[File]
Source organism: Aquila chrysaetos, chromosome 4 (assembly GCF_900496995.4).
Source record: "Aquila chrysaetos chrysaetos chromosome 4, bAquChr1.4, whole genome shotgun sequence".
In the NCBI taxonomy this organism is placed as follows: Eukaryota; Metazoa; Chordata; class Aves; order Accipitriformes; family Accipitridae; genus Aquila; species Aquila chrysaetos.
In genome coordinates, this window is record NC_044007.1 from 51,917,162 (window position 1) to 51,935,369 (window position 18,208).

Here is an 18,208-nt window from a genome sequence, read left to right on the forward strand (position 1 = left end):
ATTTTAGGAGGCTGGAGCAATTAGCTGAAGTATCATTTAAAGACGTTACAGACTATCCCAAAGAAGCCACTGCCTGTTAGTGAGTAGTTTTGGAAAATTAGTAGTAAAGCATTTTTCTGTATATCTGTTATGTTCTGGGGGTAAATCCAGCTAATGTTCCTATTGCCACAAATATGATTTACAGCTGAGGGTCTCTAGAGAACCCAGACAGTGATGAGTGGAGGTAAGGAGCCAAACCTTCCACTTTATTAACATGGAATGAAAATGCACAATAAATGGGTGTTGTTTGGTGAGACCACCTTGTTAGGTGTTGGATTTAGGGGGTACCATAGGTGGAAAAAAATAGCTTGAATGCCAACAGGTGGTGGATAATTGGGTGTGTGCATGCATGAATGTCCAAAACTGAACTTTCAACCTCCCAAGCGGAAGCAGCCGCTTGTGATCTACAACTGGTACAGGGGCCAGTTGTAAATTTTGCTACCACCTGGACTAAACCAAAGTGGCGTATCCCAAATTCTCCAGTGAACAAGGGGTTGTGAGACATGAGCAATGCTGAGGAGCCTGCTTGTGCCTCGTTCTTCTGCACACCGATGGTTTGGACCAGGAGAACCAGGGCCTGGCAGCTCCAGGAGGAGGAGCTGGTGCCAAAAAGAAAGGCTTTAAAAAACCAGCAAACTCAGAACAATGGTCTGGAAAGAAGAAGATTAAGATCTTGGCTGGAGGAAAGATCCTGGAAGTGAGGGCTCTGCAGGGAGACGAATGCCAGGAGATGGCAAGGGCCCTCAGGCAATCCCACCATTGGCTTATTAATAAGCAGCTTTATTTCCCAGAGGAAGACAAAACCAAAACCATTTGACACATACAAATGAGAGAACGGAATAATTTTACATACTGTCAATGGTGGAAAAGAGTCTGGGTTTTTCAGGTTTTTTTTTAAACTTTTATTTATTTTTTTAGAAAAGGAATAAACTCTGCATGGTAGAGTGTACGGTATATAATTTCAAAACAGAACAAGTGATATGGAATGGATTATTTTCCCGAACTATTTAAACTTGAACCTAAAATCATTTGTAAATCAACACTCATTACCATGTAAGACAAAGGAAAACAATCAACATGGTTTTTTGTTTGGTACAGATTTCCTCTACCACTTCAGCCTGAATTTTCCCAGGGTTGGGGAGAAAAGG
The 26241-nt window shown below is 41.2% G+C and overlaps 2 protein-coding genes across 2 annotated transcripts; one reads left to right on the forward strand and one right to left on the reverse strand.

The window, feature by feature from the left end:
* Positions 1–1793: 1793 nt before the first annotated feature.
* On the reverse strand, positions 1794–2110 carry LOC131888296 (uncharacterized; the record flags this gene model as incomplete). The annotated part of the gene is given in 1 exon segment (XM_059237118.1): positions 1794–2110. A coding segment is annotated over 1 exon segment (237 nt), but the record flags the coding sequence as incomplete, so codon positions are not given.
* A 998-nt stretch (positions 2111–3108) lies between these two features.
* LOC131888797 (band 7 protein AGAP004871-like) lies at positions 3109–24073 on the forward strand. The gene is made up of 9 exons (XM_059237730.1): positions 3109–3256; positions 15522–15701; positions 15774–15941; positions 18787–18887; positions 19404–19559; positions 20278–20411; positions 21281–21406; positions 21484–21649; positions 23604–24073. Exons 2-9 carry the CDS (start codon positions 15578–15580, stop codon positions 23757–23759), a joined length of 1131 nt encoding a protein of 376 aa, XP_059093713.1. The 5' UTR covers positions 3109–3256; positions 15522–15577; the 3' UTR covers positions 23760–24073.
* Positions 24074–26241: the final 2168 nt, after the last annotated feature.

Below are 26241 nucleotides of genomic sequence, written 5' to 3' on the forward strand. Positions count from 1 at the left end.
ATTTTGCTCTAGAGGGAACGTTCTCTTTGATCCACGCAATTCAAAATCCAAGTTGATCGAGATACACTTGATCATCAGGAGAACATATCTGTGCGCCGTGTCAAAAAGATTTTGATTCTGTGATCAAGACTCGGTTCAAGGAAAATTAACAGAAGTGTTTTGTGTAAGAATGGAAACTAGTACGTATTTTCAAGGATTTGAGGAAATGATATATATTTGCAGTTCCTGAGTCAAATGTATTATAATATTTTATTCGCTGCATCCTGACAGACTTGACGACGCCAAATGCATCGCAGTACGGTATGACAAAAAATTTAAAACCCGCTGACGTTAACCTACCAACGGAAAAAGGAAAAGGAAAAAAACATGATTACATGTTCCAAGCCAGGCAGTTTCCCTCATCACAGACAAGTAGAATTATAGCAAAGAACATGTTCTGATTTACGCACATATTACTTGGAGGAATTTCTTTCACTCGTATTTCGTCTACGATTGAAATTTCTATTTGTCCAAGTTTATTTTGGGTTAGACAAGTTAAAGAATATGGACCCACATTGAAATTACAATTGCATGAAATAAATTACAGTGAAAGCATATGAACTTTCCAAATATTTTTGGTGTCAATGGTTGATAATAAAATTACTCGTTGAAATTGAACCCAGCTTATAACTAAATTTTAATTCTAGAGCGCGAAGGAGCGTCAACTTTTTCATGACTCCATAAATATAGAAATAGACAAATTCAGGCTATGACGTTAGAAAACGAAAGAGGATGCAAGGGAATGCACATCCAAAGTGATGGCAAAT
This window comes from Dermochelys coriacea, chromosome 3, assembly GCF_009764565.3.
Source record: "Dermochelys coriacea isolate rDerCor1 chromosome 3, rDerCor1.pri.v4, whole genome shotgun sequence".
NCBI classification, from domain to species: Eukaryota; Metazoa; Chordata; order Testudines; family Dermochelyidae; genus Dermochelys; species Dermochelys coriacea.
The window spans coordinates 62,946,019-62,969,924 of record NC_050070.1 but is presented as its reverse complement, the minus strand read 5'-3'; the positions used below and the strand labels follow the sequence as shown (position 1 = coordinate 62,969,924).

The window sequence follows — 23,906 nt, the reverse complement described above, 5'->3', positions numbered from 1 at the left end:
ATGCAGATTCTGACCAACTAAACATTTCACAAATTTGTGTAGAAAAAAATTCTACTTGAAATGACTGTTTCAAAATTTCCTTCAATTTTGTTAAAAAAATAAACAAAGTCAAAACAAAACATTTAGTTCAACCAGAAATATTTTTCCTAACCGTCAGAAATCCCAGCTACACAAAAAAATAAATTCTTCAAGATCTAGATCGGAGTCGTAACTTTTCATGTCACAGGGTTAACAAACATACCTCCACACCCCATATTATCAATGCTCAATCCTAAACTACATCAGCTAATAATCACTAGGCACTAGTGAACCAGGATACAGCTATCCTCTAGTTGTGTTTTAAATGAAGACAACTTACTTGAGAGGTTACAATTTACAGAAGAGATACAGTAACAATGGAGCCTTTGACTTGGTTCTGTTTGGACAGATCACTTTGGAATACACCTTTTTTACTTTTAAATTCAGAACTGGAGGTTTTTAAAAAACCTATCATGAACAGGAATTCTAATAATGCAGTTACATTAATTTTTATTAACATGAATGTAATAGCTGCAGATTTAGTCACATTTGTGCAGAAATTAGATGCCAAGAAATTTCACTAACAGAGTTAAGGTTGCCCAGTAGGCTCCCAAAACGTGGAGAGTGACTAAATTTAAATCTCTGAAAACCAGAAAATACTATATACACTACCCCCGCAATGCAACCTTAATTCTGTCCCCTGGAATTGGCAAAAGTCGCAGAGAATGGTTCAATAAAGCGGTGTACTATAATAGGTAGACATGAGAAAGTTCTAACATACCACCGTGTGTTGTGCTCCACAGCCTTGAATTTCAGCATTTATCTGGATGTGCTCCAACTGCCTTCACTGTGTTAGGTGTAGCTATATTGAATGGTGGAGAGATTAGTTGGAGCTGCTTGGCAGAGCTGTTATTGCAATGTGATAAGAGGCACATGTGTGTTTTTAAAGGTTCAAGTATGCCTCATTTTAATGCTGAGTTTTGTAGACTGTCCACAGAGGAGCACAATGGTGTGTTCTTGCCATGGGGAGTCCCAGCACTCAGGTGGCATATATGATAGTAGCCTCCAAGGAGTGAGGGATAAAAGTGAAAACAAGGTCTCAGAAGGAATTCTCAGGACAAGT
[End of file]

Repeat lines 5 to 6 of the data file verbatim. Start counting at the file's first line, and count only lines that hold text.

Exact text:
Here is an 18,208-nt window from a genome sequence, read left to right on the forward strand (position 1 = left end):
ATTTTAGGAGGCTGGAGCAATTAGCTGAAGTATCATTTAAAGACGTTACAGACTATCCCAAAGAAGCCACTGCCTGTTAGTGAGTAGTTTTGGAAAATTAGTAGTAAAGCATTTTTCTGTATATCTGTTATGTTCTGGGGGTAAATCCAGCTAATGTTCCTATTGCCACAAATATGATTTACAGCTGAGGGTCTCTAGAGAACCCAGACAGTGATGAGTGGAGGTAAGGAGCCAAACCTTCCACTTTATTAACATGGAATGAAAATGCACAATAAATGGGTGTTGTTTGGTGAGACCACCTTGTTAGGTGTTGGATTTAGGGGGTACCATAGGTGGAAAAAAATAGCTTGAATGCCAACAGGTGGTGGATAATTGGGTGTGTGCATGCATGAATGTCCAAAACTGAACTTTCAACCTCCCAAGCGGAAGCAGCCGCTTGTGATCTACAACTGGTACAGGGGCCAGTTGTAAATTTTGCTACCACCTGGACTAAACCAAAGTGGCGTATCCCAAATTCTCCAGTGAACAAGGGGTTGTGAGACATGAGCAATGCTGAGGAGCCTGCTTGTGCCTCGTTCTTCTGCACACCGATGGTTTGGACCAGGAGAACCAGGGCCTGGCAGCTCCAGGAGGAGGAGCTGGTGCCAAAAAGAAAGGCTTTAAAAAACCAGCAAACTCAGAACAATGGTCTGGAAAGAAGAAGATTAAGATCTTGGCTGGAGGAAAGATCCTGGAAGTGAGGGCTCTGCAGGGAGACGAATGCCAGGAGATGGCAAGGGCCCTCAGGCAATCCCACCATTGGCTTATTAATAAGCAGCTTTATTTCCCAGAGGAAGACAAAACCAAAACCATTTGACACATACAAATGAGAGAACGGAATAATTTTACATACTGTCAATGGTGGAAAAGAGTCTGGGTTTTTCAGGTTTTTTTTTAAACTTTTATTTATTTTTTTAGAAAAGGAATAAACTCTGCATGGTAGAGTGTACGGTATATAATTTCAAAACAGAACAAGTGATATGGAATGGATTATTTTCCCGAACTATTTAAACTTGAACCTAAAATCATTTGTAAATCAACACTCATTACCATGTAAGACAAAGGAAAACAATCAACATGGTTTTTTGTTTGGTACAGATTTCCTCTACCACTTCAGCCTGAATTTTCCCAGGGTTGGGGAGAAAAGG